Brush Your Dog’s Teeth Means Adding Years to Their Life

If you can do just one thing just FoR today (FoR as in “Fidose of Reality”) to change your dog’s life, how paw-tastic would that be? How about brushing your dog’s teeth easily and without a fuss? We’ve been scouring the world of dog news and sharing with Fidose of Reality readers tips to enhance […]

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Brushing your Cat’s Teeth

Tooth Brushing
Brush a cats teeth? This may seem like a daunting task, but your cat can gradually learn to accept daily dental care at home. The key is to start slowly and make the experience as pleasant as possible. Place a small amount of the liquid from a can of water-packed tuna on your finger and allow him to lick it off. Repeat, this time holding his mouth closed and stroking the outside surfaces of his teeth lightly.

Eventually, over a period of one or more weeks, you can substitute a piece of gauze, a finger toothbrush, or a small, soft toothbrush instead of your finger. Remember, unless your veterinarian directs you otherwise, you only need to clean the outside tooth surfaces. This reduces the chance of a painful bite! Once your cat comfortably accepts the brushing process, you can introduce toothpastes designed for pets in place of the tuna water.

The most important aspect of tooth brushing is the mechanical action, but toothpastes can add helpful ingredients like fluoride, enzymes that help break down plaque, and antiseptics that prevent bacterial growth. They are flavored to please your cats palate too. Never use toothpaste designed for people the ingredients may irritate your cats mouth and cause an upset stomach.

Plaque begins to develop within hours after brushing. Within about three days, plaque is converted into tartar. Therefore, daily brushing is recommended. Less frequent brushing is still beneficial, but may allow the gradual development of periodontitis. A daily brushing routine not only keeps your pets mouth healthy but also keeps his breath smelling fresh.

Puppy Care

Congratulations! Bringing home a new puppy is fun, but it is also a huge responsibility that lasts its lifetime, which can sometimes reach 12 to 18 years or longer. The first six months of your puppies life are the most critical and establishes his health and behavior for the rest of his life.puppy You, as the puppies advocate, must ensure he is protected from disease with a series of vaccinations and effective monthly parasite control. Thousands of inadequately vaccinated puppies never make it to see their first birthday because of diseases such as parvovirus and distemper. Thousands more will die from heartworm disease from the bite of one single mosquito, and even more may succumb to intestinal parasites, such as hookworms, even before they even reach 2 months old.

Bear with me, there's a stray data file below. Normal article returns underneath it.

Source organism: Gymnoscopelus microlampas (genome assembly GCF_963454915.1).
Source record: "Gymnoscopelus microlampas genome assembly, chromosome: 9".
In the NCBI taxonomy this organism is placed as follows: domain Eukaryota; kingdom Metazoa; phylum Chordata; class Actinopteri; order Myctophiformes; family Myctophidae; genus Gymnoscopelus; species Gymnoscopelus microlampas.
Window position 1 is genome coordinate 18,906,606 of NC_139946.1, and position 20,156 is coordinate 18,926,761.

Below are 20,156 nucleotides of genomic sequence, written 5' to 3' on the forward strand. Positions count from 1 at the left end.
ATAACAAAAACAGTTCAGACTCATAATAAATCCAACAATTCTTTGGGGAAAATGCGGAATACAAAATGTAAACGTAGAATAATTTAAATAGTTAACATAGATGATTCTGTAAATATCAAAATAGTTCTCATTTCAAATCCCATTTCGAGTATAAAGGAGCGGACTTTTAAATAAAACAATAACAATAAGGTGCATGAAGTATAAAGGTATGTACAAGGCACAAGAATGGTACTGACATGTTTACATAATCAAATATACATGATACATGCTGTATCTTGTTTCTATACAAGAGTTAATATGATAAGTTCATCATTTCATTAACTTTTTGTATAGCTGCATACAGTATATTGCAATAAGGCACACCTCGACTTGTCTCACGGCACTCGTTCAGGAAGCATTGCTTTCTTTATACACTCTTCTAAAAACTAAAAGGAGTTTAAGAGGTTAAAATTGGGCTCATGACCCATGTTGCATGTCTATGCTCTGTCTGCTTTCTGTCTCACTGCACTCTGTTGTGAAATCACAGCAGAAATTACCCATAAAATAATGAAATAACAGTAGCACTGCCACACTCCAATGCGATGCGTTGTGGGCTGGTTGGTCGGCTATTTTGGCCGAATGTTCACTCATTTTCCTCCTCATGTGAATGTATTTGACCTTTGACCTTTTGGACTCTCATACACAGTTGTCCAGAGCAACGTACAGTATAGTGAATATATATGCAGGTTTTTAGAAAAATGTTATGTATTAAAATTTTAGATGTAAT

The majority of dogs relinquished to animal shelters is usually because of behavioral issues, such as dog aggressiveness that results in a dog bite, the inability to house train or unruly and destructive behavior. These are natural tendencies in dogs, and it is your responsibility to learn the how the dog thinks and use the natural, instinctive pack leadership skills to effectively modify both you and your dog’s behavior and solidify a great and rewarding relationship with your new puppy and family

Puppy proofing your home is another safety precaution you must establish. There are several hazards to young puppies you must look out for, such as electrical cords, toxic houseplants, foods that must not be fed, and toxic substances that need to be secured. Providing a safe haven for your puppy, such as a crate, when you are away, will keep him out of trouble and will also hasten house training.

There is so much more that I want to share with you that I have developed a series of newsletters and videos to help you take great care of your puppy and then well into his senior years. Register for my puppy care newsletter and you will also get some bonus e-books.

Recommendations for Puppies

Age 2, 4, 6 weeks of age

* deworm for hookworms and roundworms
* check for other intestinal parasites such as coccidia, tapeworms, whipworms and giardia

6-8 weeks of age

* Wellness Examination (WE) Check eyes, ears, heart, lungs, teeth, and other structures.
* DHPP (Distemper, Hepatitis, Parainfluenza, Parvo, )
* Parasite Check
* Dewormer
* Start Heartworm preventative
* Start Flea medication
* Behavior counseling (crate training)

12 weeks

* Wellness Exam
* DHPP #2
* Bordetella #1
* Leptospirosis #1 (4 way)
* Dewormer
* Heartworm and Flea medication

16 weeks

* Wellness Exam
* DHPP#3
* Rabies
* Lepto #2
* Bordetella #2
* Heartworm and Flea medications

5months and older

* Spay or neuter
* Blood profile to screen for congenital problems prior to surgery
* give heartworm and flea medication every month all year round
* feed high quality pet foods, avoid generic brands
* Start getting your pet used to brushing teeth while they are young.

10months old

* parvo booster
* bordetella booster
* parasite check

Annually

* Wellnes Examination
* Rabies
* DHPP
* Leptospirosis
* Bordetella
* Heartworm (Erhlichia and Lyme) test
* Parasite Check
* Lyme booster
* Giardia booster
* If pet has received 2 Rabies Vaccinations exactly 365 days or less in a row, then pet may go to a Rabies injection every 3 years. If the two vaccines are more than 365 days apart, then they must get another vaccine within the year.
* Pets age 7 years for every 1 calender year. Physical exams on a bi-annual basis are a good way to screen for health problems before they become major.

Dr. Debra Garrison
Dr. Debra Garrison